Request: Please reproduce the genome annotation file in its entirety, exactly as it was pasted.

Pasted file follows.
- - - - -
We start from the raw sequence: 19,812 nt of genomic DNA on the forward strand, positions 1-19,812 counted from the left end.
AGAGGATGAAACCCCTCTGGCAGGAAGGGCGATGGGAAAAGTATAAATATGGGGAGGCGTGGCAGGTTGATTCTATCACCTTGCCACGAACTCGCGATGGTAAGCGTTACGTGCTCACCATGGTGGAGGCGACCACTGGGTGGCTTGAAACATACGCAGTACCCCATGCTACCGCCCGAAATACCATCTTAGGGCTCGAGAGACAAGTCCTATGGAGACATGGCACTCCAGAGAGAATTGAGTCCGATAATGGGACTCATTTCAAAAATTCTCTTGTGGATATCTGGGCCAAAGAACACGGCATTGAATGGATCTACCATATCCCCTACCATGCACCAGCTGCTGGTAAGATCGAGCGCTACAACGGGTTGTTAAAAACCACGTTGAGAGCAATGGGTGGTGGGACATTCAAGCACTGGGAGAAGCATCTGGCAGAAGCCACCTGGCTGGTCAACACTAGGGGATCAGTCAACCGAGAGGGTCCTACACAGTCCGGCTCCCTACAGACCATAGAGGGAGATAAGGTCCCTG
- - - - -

We start from the raw sequence: 19,812 nt of genomic DNA on the forward strand, positions 1-19,812 counted from the left end.
AGAGGATGAAACCCCTCTGGCAGGAAGGGCGATGGGAAAAGTATAAATATGGGGAGGCGTGGCAGGTTGATTCTATCACCTTGCCACGAACTCGCGATGGTAAGCGTTACGTGCTCACCATGGTGGAGGCGACCACTGGGTGGCTTGAAACATACGCAGTACCCCATGCTACCGCCCGAAATACCATCTTAGGGCTCGAGAGACAAGTCCTATGGAGACATGGCACTCCAGAGAGAATTGAGTCCGATAATGGGACTCATTTCAAAAATTCTCTTGTGGATATCTGGGCCAAAGAACACGGCATTGAATGGATCTACCATATCCCCTACCATGCACCAGCTGCTGGTAAGATCGAGCGCTACAACGGGTTGTTAAAAACCACGTTGAGAGCAATGGGTGGTGGGACATTCAAGCACTGGGAGAAGCATCTGGCAGAAGCCACCTGGCTGGTCAACACTAGGGGATCAGTCAACCGAGAGGGTCCTACACAGTCCGGCTCCCTACAGACCATAGAGGGAGATAAGGTCCCTG